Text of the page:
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Exhibition highlights

Mummiform shabtis


The ancient Egyptians believed that the afterlife involved compulsory manual labour. To avoid this work, many Egyptians included shabtis in their tombs. These funerary statuettes would stand in for the dead person to perform any arduous duties in the afterlife.

Shabtis often carried agricultural tools and bags for taking sand from the cultivated land back to the desert. Click on the link under the images to see the sandbags on the back of the shabti.

Shabtis were popular for nearly 1800 years and could be obtained from artisans who specialised in funerary equipment. The statuettes were made from various materials, including stone, wood, metal, and (like these shabtis) faience – a glazed non-clay ceramic material.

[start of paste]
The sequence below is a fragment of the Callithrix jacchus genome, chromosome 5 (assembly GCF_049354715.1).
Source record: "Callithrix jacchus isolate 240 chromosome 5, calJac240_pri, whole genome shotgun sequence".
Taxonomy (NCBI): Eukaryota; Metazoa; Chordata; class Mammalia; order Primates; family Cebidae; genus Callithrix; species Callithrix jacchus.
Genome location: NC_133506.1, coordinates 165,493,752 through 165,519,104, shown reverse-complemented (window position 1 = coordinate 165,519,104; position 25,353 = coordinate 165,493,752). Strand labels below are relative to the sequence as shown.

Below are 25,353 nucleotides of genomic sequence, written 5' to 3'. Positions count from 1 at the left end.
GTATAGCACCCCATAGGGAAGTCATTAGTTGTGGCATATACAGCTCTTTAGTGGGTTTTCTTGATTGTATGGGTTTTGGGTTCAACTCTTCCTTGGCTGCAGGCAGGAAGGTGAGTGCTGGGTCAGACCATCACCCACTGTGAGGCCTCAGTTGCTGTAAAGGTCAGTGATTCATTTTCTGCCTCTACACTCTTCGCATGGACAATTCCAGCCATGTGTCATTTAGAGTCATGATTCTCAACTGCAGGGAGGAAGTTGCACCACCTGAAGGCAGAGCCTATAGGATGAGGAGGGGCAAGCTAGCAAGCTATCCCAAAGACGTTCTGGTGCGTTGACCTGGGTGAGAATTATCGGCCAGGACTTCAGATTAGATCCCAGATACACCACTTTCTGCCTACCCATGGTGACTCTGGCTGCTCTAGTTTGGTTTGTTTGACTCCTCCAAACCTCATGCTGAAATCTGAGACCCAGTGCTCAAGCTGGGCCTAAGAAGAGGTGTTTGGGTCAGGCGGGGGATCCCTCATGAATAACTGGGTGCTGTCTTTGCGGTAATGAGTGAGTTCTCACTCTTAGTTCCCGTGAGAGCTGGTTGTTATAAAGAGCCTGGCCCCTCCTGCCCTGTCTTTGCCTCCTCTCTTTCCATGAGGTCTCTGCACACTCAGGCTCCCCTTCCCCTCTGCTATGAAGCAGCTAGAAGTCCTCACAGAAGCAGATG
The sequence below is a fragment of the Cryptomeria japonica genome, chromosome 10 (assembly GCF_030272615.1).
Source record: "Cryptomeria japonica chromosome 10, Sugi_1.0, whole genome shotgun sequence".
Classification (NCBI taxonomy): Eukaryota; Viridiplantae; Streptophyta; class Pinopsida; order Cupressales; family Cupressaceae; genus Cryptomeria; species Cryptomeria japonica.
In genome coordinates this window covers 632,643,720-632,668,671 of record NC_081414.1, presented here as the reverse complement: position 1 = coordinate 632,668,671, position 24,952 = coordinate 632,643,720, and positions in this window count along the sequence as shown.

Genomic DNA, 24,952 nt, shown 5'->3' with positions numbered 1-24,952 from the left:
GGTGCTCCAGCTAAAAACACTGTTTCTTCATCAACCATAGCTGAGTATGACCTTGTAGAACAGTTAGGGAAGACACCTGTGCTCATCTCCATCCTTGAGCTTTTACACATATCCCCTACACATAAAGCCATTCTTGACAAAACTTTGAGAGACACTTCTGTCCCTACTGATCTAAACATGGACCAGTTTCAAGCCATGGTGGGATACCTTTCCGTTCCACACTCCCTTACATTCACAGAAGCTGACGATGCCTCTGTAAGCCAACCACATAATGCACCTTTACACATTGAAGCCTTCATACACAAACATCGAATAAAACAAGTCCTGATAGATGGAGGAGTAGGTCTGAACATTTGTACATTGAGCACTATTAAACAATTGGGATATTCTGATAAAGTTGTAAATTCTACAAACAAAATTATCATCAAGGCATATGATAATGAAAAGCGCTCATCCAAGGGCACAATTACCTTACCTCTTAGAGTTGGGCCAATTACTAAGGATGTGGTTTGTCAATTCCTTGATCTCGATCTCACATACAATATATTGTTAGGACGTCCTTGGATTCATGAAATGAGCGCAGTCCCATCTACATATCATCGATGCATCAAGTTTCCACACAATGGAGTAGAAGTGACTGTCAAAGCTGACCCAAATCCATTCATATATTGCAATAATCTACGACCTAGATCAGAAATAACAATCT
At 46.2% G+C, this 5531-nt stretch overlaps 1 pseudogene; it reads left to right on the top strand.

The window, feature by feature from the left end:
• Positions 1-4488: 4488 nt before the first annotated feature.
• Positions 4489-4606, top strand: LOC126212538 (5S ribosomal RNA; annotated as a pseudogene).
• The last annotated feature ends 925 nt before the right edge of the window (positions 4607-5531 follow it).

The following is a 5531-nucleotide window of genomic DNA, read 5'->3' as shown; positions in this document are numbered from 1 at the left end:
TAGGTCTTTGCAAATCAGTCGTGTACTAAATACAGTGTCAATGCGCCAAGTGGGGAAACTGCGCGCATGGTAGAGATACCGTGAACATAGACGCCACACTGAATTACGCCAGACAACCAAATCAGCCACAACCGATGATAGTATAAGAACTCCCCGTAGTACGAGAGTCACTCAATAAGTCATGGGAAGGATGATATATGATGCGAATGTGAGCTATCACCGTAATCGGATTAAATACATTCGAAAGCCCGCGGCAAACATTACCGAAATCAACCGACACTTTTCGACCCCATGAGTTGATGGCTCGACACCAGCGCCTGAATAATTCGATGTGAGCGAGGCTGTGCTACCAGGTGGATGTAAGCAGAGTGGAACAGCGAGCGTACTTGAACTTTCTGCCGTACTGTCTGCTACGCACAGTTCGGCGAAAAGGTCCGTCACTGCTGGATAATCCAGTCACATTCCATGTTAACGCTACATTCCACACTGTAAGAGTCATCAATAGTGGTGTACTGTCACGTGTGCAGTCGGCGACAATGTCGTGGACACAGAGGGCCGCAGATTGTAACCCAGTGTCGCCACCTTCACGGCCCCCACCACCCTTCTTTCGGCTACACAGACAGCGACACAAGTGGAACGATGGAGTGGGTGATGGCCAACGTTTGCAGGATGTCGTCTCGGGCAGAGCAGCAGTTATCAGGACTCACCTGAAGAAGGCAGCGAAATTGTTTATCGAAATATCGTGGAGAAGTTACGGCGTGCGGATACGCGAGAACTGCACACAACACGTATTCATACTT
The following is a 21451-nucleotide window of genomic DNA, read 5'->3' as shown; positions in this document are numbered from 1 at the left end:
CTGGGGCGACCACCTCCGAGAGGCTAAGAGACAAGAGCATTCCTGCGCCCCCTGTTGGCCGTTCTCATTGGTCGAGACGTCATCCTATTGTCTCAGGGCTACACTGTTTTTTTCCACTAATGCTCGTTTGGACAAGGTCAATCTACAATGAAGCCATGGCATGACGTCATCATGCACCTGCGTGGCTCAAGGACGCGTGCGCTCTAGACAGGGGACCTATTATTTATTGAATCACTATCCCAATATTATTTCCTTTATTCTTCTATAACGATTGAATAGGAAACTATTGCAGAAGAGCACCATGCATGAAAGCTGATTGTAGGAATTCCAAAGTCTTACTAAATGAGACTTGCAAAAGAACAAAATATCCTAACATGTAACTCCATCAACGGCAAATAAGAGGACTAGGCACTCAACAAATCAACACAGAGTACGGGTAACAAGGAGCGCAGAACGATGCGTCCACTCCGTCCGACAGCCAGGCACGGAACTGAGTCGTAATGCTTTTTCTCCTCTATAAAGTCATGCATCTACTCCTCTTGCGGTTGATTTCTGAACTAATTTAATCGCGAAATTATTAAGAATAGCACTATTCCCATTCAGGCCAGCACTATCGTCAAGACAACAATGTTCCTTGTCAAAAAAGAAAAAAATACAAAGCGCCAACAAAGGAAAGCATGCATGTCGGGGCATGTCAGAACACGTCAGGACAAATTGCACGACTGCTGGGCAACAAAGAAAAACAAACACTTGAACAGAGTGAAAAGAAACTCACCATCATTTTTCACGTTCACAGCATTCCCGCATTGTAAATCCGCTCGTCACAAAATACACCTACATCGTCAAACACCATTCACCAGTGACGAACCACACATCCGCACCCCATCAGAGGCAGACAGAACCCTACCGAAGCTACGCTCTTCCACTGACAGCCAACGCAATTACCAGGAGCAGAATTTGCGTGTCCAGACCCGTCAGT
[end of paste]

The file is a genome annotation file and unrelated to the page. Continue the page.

Mummiform shabti
Egyptian faience
Date unknown
From Abydos, Upper Egypt
Museum of New Zealand Te Papa Tongarewa, gift of the Egypt Exploration Society, 1926

Mummiform shabti with sandbags on back
Egyptian faience
Probably Late Period (about 664-332 BCE)
From Upper Egypt
Museum of New Zealand Te Papa Tongarewa, gift of Sylvia V Lysaght, 1974

Clcik here to view the Quicktime file Click to view a Quicktime spin of this object. (1.4MB)

Click on the thumbnails below to see some highlights from the exhibition:
Ba Bird Ka figure shabti forgery of royal shabti Mummified ibis